LUMS YLES 2011 – Young entrepreneurs enthral visitors

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Lahore – The second day of the Lahore University of Management Sciences’ (LUMS) Young Leaders Entrepreneurial Summit (YLES) included exciting events such as the Gold Rush and Business Idea Competition (BIC) mentoring session while the first day of YLES ended with a spectacular carnival.
The host team took carnival essentials such as games and photo booths and turned them into eclectic rural pieces. Blue string lights were placed around trees, illuminating the path by their glow, complimented by the pale full-moon overhead. This was the path that led to the YLES carnival whose arrangements were made by the host team with hard work, which was evident.
Once past the security checks placed in the narrow passage way, a crackling bonfire in the centre and stalls set-up on two sides provided a welcoming atmosphere to tackle the chilly winter wave. Charpoys were set-up close to the fire and a small rural scene (titled the ‘rural photo booth’ by one volunteer), complete with decorative hookahs and small stools, provided the backdrop for photos all night long.
The stalls were well thought out and the decor was festive and cozy, enabling everyone to enjoy without feeling like they were stranded in a sparse and empty field. ‘Minute to Win It’, a contemporary rural game stall, alongside ‘Shoot the Balloons’ and darts stalls were also seen on the occasion.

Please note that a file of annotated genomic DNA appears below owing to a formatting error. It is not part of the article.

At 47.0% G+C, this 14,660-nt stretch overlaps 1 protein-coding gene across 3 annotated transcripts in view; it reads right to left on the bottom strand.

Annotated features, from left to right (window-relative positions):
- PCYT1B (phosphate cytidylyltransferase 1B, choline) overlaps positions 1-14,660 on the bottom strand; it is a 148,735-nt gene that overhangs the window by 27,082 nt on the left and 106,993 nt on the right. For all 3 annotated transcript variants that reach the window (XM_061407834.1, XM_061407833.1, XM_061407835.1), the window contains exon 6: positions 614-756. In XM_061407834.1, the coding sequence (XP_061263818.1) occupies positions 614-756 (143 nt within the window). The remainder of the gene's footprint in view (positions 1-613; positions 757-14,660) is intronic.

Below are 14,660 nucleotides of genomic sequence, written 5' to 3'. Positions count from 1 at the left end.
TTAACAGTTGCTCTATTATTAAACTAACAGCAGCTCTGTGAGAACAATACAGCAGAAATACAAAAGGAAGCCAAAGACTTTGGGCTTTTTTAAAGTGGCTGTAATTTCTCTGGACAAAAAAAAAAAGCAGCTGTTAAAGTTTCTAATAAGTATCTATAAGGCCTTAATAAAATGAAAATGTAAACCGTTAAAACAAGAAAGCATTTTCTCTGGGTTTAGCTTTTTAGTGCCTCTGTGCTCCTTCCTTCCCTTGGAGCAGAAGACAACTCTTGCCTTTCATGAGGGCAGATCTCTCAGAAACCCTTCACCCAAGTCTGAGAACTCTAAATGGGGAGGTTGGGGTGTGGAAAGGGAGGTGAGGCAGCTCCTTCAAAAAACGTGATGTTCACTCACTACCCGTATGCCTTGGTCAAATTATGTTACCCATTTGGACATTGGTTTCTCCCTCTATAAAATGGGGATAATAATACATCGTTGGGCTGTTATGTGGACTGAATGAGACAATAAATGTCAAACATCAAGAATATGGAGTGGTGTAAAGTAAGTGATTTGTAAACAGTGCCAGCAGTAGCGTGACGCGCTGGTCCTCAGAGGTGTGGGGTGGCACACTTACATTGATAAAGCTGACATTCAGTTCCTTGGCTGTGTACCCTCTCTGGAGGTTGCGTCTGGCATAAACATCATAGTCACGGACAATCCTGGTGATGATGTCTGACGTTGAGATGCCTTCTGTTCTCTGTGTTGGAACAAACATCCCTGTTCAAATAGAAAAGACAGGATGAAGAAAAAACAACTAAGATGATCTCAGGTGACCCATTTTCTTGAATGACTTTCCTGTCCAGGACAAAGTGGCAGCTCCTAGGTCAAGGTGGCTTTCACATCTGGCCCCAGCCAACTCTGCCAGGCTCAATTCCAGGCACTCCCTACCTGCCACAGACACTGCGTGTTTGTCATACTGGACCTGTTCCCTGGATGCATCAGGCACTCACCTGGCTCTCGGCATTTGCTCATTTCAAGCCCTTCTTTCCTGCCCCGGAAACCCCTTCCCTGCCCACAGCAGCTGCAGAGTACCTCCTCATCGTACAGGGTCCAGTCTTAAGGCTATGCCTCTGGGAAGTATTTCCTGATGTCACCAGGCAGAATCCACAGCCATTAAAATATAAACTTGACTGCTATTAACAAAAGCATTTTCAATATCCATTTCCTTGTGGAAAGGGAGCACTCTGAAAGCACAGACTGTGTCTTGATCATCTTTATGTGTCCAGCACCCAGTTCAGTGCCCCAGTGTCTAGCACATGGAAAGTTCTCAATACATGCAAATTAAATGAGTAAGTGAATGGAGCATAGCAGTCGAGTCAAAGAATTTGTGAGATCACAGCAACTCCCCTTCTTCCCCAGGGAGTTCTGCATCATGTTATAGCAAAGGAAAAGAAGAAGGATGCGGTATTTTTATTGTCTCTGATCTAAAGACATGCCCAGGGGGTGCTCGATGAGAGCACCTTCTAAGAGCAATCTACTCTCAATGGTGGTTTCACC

The carnival provided plenty of opportunities to shop and show support for small entrepreneurship, be it for stalls of live clay pottery-making, shawls and mufflers, or even handmade jewelry and cards and some extremely adroit charcoal sketching. Continuing in the same manner as the first day, beginning of the second day was no less exciting. The day started off with all delegates assembled in an open expanse awaiting further instruction for an event relatively new to the YLES, namely ‘Gold Rush’.
This event was a chance for young entrepreneurs to carry out transactions in manner of a real economy. The event aimed to simulate an actual business in which delegates were asked to name their business, buy fundamental supplies and produce products that they could sell to other teams. Electric atmosphere during whole Gold Rush event was evident and students were shouting and literally begging to sell their items, with one of the students saying “I am selling the best chips in the world, buy it”, whereas another one was asking others to buy his pizzas.
Then the teams, which had qualified for next round of BIC, met their mentors, a body of distinguished people who were former LES members. This was the mentoring session and basically involved mentors guiding these selected teams on how they could improve their ideas and how their strategies could be made more practicable and sustainable in the real world. They helped guide these teams in making viable decisions for long-term plans.
After a grueling day of presentations and mentor sessions, coupled with running around in frenzy for the Gold Rush, delegates were treated to a concert by the host team. To make the deal even sweeter, performing artists were none other than Strings. Bilal and Faisal set the stage on fire and made people hop to their tunes.